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I've been looking at those. You're not new to cliplless I take it? What is sizing like? A lot of cycling shoes vary widely in fit ie you have to go 1 or even 2 sizes above you're normal shoe size.
 

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Discussion Starter #4
I've been looking at those. You're not new to cliplless I take it? What is sizing like? A lot of cycling shoes vary widely in fit ie you have to go 1 or even 2 sizes above you're normal shoe size.
Actually i am new to clipless and terrified about using them but what the hell , as for sizing i am a uk 8 which is usually a 42 but in shimano shoes a uk 8 is a 43 and they fit perfectly !
Just look at the Shimano sizing chart , it was spot on for me !!!!!
 

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Just got to a car park or somewhere quite and get used to clipping and unclipping.

Cliplless is so much better. Also practice taking your shoes on and off on the bike for a better transition (as I'm sure you know is the point of the single, opposite opening strap)
it is a right b*ll ache trying to walk in spd-sl shoes and you'll likely do your ankles in if you try to run with the bike in transition with your bike shoes on!
 

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nice. Once you have done a bit with SPD's you wonder how you ever got by before with only one half of the stroke being effective….

It becomes one continuous push/pull, it's brilliant. There will be a few heart stoppers where you pull up somewhere and forget your foot is stuck to the peddle haha
 

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Discussion Starter #7
Thanks chaps , I have read a lot about these things to try and stop those embarrassing moments that might happen when I stop at traffic lights !
 

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Make sure you have the release tension set at its lowest to begin with and practice indoors whilst holding on to a chair or
Something (less people to laugh at you) just to get the technique right, and figure out which foot you will naturally unclip first.
 

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I've got those same shoes! I usually take a size 6 (39) and mine are a 40.

I find at junctions I always naturally put my left foot down, so that's the foot I practice unclipping with. I have a quiet road near where I live that I've started cycling back and forth along, clipping and unclipping repeatedly for the practice.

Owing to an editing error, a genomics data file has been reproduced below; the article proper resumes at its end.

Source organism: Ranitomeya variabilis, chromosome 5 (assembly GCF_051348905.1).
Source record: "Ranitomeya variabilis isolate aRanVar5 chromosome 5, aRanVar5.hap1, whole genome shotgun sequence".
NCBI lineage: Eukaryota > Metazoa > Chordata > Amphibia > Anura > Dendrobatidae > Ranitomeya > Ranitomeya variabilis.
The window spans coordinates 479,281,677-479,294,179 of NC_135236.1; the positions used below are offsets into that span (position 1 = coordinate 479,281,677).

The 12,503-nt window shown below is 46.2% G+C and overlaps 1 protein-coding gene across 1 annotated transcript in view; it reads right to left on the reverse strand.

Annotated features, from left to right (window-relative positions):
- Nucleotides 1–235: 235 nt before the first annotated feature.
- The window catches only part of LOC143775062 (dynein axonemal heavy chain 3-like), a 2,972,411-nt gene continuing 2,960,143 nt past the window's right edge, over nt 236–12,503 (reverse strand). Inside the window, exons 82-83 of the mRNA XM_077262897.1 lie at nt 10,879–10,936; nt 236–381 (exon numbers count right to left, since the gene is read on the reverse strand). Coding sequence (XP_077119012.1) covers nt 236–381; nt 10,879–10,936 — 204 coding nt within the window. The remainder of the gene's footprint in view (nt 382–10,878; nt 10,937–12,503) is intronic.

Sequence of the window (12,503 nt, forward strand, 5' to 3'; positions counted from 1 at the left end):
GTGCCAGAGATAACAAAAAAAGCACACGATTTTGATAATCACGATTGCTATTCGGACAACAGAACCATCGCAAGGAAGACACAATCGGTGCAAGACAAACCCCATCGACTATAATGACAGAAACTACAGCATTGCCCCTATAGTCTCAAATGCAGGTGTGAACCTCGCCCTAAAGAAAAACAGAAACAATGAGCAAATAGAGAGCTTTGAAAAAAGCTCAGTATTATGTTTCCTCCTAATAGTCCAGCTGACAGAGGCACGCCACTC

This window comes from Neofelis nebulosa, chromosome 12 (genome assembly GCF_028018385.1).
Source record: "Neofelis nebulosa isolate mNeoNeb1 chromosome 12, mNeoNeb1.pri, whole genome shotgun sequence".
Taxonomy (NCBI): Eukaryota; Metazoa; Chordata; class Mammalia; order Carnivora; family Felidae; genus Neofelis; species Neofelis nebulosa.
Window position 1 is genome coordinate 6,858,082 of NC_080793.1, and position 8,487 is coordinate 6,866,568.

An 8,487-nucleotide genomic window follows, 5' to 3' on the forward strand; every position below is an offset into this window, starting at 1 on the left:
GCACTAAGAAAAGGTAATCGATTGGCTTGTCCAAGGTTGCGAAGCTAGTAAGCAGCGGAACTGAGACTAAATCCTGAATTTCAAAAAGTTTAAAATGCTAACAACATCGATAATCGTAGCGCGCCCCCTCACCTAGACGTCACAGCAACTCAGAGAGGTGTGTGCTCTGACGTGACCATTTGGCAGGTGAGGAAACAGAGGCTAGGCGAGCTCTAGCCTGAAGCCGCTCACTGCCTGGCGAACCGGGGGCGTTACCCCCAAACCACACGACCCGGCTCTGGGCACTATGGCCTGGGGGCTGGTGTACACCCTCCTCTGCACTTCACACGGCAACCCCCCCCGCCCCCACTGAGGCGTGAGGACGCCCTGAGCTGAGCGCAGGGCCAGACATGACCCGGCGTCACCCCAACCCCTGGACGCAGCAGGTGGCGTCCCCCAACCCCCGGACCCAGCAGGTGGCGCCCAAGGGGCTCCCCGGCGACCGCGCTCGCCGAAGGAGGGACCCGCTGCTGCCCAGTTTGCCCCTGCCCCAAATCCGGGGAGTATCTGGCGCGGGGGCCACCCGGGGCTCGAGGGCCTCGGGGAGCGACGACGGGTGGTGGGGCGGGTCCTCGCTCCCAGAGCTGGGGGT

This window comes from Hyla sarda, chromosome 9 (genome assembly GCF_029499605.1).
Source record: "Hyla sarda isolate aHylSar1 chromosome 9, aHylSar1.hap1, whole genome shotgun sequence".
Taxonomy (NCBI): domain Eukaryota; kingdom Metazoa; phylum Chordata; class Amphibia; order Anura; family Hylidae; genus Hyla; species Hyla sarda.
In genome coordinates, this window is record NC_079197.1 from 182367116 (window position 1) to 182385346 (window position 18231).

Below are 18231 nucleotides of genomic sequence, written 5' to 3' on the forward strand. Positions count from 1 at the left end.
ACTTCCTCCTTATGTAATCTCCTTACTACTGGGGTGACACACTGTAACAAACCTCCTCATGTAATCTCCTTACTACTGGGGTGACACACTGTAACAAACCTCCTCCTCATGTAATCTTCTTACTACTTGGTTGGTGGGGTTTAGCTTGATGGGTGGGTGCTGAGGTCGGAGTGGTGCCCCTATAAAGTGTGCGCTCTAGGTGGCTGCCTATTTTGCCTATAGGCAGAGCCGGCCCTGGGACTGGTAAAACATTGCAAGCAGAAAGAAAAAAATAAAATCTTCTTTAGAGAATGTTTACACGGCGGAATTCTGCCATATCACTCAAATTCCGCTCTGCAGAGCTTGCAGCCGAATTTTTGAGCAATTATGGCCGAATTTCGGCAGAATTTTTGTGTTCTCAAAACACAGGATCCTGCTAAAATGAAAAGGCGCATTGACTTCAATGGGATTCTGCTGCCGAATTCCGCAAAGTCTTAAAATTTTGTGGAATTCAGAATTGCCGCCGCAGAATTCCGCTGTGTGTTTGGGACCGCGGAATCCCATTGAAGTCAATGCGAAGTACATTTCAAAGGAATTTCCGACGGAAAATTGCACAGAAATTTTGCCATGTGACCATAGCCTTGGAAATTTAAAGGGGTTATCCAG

Still too nervous to do an entire proper ride from my house though. To get off my estate I have to negotiate a busy mini-roundabout which I have to approach up quite a hill.

I find it very difficult to unclip when going uphill. I find I need to be coasting with the left foot at the bottom of the pedal stroke for a second or two to get my foot out. Do other people find the same thing?
 

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I twist the foot out as it's on the way to the top… providing the pressure with the other foot
 

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Discussion Starter #12
Cleats fitted to shoes and pedals fitted to bike , so sometime today when the frost has lifted i will be out trying them , no doubt making a right pigs arse about it !:embarrassed:
 

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Practice clipping in and out between a door frame before you go out. Then just potter up along the path outside your house, clipping and unclipping every couple of pedal strokes, you'll soon get used to it.
 

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Thanks peeps for all the info , it just needs me to go outside in the freezing cold to try them !
 

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Discussion Starter #19
Had a go with the clipless earlier and they make pedalling feel so much more stable than without them !
Anybody got any recommendations about which over shoes to buy ?
 

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I twist the foot out as it's on the way to the top… providing the pressure with the other foot
Well, I've been practicing quite a bit with my cycling shoes over the last couple of weeks, and I am getting much more comfortable with them now. I've got just over 2 months until my first multisport race of the season (a duathlon) and I think I will be confident enough by then to use them.

However, I did try your method of twisting when the foot is on the way up and I just can't generate any leverage that way. I have found with practice that I can sometimes get the foot out whilst still pedalling if I start the twist as the foot arrives at the bottom of the stroke. Timing has to be just right though, and I often found I have to go round again once or twice.

I'm not sure whether it has anything to do with the fact I'm using MTB cleats rather than SPD-SLs. My pedals are touring pedals with one flat side and one cleated side. The cleats are much larger for SPD-SLs than the MTB ones. Does that make them easier to use? (I'm asking this question to anyone who might have experience of both)
 
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